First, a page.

India is likely to export 7 million bales of cotton in 2018/19, down 30 percent from an earlier estimate, as scanty rainfall and an attack of pink bollworms are likely to squeeze crop yields, the head of a leading trade body told Reuters.
Lower shipments from the world’s biggest producer of the fiber amid rising demand from top consumer China could support global prices, which on Monday were trading near their lowest level in over four months.
A drop in planting area and the pest attack will limit overseas sales to 7 million bales in the marketing year starting on Oct. 1, down from 7.2 million bales in the current crop year, said Atul Ganatra, president of the Cotton Association of India.
“In Gujarat and Maharashtra, rainfall was lower than normal. In some pockets, pink bollworm attacks have also been reported,” said Ganatra, who had forecast exports of 10 million bales in June.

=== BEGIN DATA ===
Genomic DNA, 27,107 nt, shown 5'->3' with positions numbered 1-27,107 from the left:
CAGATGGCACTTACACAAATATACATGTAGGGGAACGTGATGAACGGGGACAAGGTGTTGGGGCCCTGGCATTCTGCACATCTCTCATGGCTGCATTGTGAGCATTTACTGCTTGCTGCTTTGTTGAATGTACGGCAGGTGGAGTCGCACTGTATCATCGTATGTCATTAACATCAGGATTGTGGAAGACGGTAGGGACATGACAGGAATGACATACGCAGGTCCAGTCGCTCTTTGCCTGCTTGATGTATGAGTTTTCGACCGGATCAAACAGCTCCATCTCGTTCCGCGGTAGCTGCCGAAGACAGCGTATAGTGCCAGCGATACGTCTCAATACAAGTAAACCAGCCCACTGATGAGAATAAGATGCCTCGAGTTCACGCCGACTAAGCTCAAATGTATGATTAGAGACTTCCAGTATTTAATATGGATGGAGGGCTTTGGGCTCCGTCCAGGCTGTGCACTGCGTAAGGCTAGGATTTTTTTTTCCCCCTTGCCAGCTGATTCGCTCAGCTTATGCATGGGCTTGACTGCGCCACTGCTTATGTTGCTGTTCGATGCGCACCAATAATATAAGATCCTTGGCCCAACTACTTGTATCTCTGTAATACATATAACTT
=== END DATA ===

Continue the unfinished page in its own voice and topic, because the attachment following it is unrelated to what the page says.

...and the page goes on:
India’s western states of Gujarat and Maharashtra account for more than half of the country’s total cotton production.
Some regions of these two states received as much as 22 percent less rainfall than normal, according to data compiled by India Meteorological Department.
Indian farmers have adopted genetically-modified seeds known as Bt cotton that are resistant to bollworms, but it hasn’t stopped the infestations.
Pink bollworms consume the fiber and seeds inside a cotton plant’s boll, or fruit, and yields fall.
Export demand for shipments in 2018/19 is robust but we could not sign deals due to uncertainty over crop size, said a Mumbai-based dealer with a global trading firm.
Local cotton prices will rally if production drops substantially and will make it difficult for us to fulfill commitments, the dealer said.
Pakistan, China, Bangladesh and Vietnam are key buyers of Indian cotton.